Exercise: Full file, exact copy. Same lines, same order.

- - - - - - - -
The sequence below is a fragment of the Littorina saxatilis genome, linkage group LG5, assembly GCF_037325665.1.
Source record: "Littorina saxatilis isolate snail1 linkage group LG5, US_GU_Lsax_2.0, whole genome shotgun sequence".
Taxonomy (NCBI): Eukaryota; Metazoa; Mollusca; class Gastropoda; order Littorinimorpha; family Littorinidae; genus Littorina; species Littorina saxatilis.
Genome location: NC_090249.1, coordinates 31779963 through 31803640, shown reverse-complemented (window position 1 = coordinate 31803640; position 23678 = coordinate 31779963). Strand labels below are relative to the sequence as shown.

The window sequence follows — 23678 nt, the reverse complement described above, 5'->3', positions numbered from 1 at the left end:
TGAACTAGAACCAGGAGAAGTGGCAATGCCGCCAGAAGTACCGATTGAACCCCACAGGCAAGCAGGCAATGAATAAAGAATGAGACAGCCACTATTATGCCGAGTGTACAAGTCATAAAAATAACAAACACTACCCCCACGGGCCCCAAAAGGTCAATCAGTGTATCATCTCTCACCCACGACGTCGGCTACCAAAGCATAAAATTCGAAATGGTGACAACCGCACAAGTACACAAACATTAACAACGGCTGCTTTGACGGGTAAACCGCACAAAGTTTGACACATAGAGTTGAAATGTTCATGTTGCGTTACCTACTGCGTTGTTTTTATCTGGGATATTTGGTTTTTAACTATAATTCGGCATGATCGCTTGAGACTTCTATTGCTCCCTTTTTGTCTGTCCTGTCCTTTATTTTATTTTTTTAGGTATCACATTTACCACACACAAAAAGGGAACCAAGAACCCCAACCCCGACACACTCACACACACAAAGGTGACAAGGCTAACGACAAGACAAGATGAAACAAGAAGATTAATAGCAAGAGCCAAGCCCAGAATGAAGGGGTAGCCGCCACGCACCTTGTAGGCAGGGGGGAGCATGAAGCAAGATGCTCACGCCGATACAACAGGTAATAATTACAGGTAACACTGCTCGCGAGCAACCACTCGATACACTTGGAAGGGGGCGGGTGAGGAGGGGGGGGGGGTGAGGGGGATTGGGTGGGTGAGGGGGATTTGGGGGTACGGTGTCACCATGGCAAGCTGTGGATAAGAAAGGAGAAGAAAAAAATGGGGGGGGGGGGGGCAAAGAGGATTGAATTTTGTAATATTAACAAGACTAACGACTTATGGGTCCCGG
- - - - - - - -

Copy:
The sequence below is a fragment of the Littorina saxatilis genome, linkage group LG5, assembly GCF_037325665.1.
Source record: "Littorina saxatilis isolate snail1 linkage group LG5, US_GU_Lsax_2.0, whole genome shotgun sequence".
Taxonomy (NCBI): Eukaryota; Metazoa; Mollusca; class Gastropoda; order Littorinimorpha; family Littorinidae; genus Littorina; species Littorina saxatilis.
Genome location: NC_090249.1, coordinates 31779963 through 31803640, shown reverse-complemented (window position 1 = coordinate 31803640; position 23678 = coordinate 31779963). Strand labels below are relative to the sequence as shown.

The window sequence follows — 23678 nt, the reverse complement described above, 5'->3', positions numbered from 1 at the left end:
TGAACTAGAACCAGGAGAAGTGGCAATGCCGCCAGAAGTACCGATTGAACCCCACAGGCAAGCAGGCAATGAATAAAGAATGAGACAGCCACTATTATGCCGAGTGTACAAGTCATAAAAATAACAAACACTACCCCCACGGGCCCCAAAAGGTCAATCAGTGTATCATCTCTCACCCACGACGTCGGCTACCAAAGCATAAAATTCGAAATGGTGACAACCGCACAAGTACACAAACATTAACAACGGCTGCTTTGACGGGTAAACCGCACAAAGTTTGACACATAGAGTTGAAATGTTCATGTTGCGTTACCTACTGCGTTGTTTTTATCTGGGATATTTGGTTTTTAACTATAATTCGGCATGATCGCTTGAGACTTCTATTGCTCCCTTTTTGTCTGTCCTGTCCTTTATTTTATTTTTTTAGGTATCACATTTACCACACACAAAAAGGGAACCAAGAACCCCAACCCCGACACACTCACACACACAAAGGTGACAAGGCTAACGACAAGACAAGATGAAACAAGAAGATTAATAGCAAGAGCCAAGCCCAGAATGAAGGGGTAGCCGCCACGCACCTTGTAGGCAGGGGGGAGCATGAAGCAAGATGCTCACGCCGATACAACAGGTAATAATTACAGGTAACACTGCTCGCGAGCAACCACTCGATACACTTGGAAGGGGGCGGGTGAGGAGGGGGGGGGGGTGAGGGGGATTGGGTGGGTGAGGGGGATTTGGGGGTACGGTGTCACCATGGCAAGCTGTGGATAAGAAAGGAGAAGAAAAAAATGGGGGGGGGGGGGGCAAAGAGGATTGAATTTTGTAATATTAACAAGACTAACGACTTATGGGTCCCGG